As we inch closer to the NDGOP convention, we’re getting a sense of the lengths to which candidates who are considered the front-runners for the House will go to secure their Party’s nomination. The key component; spend money. Where they are spending the money, however, is rather telling.
The Associated Press reported that Tom Campbell is paying delegates’ registration fees. It isn’t a stretch to say Campbell is, in fact, attempting to buy votes to get the nomination. The campaign has admitted the act, they’re just not saying how big the buy was. It is a move that reeks of desperation but is perfectly allowed under the NDGOP rules.
At the same time, it is reported that Kelly Armstrong has purchased a T.V. buy. The current buy has his advertisement running through April 8th which is the last day of the NDGOP convention. It is safe to assume the ads are meant for two-fold, to persuade delegates (we can debate whether this is an efficient way of doing so), but also to raise his name ID in the state. After all, Tom Campbell has spent over $750,000 of his own money on TV ads to get people to know his name. It is unclear how much money Armstrong is spending on the advertisements.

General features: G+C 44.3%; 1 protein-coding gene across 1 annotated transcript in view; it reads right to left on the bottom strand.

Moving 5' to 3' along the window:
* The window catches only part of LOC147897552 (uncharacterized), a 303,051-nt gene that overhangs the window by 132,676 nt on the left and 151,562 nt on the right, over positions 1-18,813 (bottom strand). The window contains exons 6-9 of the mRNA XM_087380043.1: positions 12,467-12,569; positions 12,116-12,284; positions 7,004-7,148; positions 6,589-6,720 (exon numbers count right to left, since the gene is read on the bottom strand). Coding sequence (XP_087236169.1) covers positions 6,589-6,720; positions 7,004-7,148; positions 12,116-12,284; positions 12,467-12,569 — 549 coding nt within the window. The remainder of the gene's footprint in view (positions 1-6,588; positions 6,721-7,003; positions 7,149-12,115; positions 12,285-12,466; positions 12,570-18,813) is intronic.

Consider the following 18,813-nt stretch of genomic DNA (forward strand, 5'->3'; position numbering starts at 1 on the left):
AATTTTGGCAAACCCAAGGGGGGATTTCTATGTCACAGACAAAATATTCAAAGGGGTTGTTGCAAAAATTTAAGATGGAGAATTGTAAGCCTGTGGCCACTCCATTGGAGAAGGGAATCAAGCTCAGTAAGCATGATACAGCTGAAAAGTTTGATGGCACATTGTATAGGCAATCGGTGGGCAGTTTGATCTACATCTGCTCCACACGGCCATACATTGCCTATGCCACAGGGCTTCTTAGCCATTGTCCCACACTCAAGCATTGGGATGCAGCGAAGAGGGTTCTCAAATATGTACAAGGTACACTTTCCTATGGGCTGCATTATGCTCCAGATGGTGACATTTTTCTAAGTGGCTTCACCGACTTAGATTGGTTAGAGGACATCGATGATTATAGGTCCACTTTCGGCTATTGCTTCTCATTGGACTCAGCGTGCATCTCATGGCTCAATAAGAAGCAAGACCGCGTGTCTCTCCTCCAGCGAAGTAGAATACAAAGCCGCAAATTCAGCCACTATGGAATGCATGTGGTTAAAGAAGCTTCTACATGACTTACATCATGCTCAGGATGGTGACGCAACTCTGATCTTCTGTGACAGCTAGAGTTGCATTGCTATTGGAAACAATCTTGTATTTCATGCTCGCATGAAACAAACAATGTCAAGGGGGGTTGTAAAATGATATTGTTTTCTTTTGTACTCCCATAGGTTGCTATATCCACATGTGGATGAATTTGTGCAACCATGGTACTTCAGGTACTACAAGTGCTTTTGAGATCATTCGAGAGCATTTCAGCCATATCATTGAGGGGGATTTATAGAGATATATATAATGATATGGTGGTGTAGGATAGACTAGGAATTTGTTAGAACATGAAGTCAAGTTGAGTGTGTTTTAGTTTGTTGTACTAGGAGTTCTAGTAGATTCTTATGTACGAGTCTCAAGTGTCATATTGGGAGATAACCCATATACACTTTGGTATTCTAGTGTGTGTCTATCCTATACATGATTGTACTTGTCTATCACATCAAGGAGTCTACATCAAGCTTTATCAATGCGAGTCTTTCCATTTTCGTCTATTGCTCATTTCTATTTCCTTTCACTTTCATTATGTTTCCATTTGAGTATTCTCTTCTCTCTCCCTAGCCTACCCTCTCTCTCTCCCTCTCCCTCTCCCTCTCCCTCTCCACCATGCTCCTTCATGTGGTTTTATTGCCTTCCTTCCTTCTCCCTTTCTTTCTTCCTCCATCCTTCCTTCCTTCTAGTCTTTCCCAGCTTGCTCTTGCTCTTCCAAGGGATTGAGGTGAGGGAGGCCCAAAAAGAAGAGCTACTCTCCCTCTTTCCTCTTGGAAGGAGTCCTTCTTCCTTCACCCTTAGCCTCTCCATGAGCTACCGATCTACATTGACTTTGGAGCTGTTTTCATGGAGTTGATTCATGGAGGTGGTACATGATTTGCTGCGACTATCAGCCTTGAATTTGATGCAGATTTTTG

There is a reason why Campbell is so desperately trying to get the nomination at the convention. Armstrong, as a former Chair of the party stepping down solely to run this race, has said he’d follow the convention’s outcome. Should Campbell win at the convention, he eliminates the biggest challenge he faces before the race against Mac Schneider. However, if Armstrong wins, Campbell has already declared he’ll challenge him to the primary in June.
Friends and acquaintances in the Republican Party tell me Armstrong is the favorite to get the convention nomination. The thing I cannot get a clear and direct answer to is why they dislike Campbell so much. Will his money buy friendship and support in the convention hall? Time will tell.
I’ll be curious to see how nasty this competition gets. The Republican Party already publicly dumped some of Campbell’s dirt in the press. Some people involved in North Dakota politics have speculated that Armstrong could have been behind the opposition research release on Campbell. The timeline of events lends itself to that speculation. I wrote about that earlier. How much damage to each-others’ campaigns and reputations are these candidates willing to inflict to secure a spot on the November ballot? Will it have an impact on their chances in what promises to be a highly contested general election against Mac Schneider? Buckle up, the mid-term race for an open seat to be North Dakota’s lone Congressman could get bumpy.
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